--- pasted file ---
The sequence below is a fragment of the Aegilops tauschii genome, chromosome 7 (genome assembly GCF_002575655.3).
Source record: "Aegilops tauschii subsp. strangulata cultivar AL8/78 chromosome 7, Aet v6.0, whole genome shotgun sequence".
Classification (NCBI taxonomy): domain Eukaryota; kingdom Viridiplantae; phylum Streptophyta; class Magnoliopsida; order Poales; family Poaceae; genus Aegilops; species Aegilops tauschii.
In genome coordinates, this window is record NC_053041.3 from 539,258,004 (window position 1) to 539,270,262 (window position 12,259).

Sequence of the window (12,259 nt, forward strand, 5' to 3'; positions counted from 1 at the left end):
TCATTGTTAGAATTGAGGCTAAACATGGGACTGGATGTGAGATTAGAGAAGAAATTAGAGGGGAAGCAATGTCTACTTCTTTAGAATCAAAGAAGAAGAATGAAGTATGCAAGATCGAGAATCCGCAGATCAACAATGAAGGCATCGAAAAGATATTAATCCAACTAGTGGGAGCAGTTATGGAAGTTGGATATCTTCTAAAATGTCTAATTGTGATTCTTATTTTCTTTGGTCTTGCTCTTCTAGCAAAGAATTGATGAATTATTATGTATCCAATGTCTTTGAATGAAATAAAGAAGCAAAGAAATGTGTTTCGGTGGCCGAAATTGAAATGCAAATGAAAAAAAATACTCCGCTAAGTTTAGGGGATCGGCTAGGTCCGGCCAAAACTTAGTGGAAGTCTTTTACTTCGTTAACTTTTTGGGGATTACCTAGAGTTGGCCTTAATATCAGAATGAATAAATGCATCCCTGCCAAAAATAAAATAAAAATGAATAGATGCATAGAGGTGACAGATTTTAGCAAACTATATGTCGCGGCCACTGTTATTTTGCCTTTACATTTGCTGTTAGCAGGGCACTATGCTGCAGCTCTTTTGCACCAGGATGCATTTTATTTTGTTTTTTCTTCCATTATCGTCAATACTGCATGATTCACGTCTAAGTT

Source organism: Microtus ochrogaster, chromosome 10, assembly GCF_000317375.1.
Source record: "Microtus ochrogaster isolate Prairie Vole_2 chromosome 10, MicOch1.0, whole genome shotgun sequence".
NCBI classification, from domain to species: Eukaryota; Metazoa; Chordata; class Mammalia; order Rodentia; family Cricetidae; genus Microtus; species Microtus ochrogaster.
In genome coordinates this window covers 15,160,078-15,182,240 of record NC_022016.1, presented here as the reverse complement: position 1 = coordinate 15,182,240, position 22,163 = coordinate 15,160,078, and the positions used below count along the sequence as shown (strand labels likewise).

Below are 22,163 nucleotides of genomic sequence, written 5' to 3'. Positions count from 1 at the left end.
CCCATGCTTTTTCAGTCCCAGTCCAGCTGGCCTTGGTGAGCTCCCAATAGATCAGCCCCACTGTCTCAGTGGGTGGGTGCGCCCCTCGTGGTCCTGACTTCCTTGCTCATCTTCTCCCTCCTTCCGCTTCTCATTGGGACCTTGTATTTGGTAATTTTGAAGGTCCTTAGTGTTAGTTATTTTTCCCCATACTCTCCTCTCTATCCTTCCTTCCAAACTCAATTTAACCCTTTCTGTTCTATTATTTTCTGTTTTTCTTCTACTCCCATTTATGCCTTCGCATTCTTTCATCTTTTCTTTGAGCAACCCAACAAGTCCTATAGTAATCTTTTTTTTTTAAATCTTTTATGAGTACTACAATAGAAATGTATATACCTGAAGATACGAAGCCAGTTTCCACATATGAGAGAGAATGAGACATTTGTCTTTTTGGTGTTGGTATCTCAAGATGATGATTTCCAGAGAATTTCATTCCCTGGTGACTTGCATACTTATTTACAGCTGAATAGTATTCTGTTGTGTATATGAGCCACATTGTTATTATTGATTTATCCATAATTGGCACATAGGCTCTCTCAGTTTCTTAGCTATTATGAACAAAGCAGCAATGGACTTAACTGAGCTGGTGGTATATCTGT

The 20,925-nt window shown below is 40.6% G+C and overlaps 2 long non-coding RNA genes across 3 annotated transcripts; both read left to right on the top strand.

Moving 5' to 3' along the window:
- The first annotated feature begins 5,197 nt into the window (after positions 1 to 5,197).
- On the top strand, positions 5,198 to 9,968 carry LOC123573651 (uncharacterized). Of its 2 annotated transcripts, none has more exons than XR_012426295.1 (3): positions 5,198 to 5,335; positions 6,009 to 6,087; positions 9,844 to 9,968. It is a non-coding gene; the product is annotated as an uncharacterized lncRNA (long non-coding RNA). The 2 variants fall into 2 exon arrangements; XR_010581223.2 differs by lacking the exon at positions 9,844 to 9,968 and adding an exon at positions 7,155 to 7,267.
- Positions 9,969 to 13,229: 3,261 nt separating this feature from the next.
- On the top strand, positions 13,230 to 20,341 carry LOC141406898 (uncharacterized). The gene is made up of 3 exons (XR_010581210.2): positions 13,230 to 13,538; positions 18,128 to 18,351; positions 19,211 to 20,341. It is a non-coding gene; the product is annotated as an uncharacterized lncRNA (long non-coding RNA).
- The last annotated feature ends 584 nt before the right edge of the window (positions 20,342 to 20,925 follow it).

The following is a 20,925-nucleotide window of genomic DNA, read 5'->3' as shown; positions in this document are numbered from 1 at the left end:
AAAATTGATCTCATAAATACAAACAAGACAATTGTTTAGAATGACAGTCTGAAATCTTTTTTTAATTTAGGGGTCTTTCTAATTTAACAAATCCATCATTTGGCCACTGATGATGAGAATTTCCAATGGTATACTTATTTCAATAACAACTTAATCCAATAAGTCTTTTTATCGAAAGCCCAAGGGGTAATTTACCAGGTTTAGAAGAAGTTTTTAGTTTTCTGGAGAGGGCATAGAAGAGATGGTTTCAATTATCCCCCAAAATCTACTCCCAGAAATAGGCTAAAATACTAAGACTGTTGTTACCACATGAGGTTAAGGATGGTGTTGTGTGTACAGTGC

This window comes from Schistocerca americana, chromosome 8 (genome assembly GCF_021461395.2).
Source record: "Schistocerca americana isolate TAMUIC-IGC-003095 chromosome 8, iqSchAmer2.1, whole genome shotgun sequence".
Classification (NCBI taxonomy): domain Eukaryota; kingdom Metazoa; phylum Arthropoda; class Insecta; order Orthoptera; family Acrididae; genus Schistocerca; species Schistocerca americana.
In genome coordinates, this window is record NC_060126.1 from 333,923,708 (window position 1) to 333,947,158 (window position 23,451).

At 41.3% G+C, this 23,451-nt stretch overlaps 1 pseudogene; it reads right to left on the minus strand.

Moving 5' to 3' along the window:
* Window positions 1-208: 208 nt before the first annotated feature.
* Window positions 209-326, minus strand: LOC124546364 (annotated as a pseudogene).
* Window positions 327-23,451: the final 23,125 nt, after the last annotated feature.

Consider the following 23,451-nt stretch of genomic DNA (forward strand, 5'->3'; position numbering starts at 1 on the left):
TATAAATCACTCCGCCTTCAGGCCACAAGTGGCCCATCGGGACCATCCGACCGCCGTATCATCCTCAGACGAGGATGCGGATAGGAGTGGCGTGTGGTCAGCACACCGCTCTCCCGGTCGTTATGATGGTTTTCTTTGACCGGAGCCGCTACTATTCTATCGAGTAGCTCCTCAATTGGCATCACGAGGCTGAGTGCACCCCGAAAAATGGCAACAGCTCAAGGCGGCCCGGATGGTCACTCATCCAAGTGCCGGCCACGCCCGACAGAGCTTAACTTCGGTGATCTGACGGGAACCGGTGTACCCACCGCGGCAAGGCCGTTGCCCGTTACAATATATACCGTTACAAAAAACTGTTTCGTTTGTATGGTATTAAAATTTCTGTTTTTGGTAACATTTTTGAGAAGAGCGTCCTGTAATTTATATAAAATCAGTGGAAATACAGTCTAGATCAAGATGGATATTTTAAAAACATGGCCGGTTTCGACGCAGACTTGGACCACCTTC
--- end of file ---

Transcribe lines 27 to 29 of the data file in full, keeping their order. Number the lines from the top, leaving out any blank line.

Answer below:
Moving 5' to 3' along the window:
* Window positions 1-208: 208 nt before the first annotated feature.
* Window positions 209-326, minus strand: LOC124546364 (annotated as a pseudogene).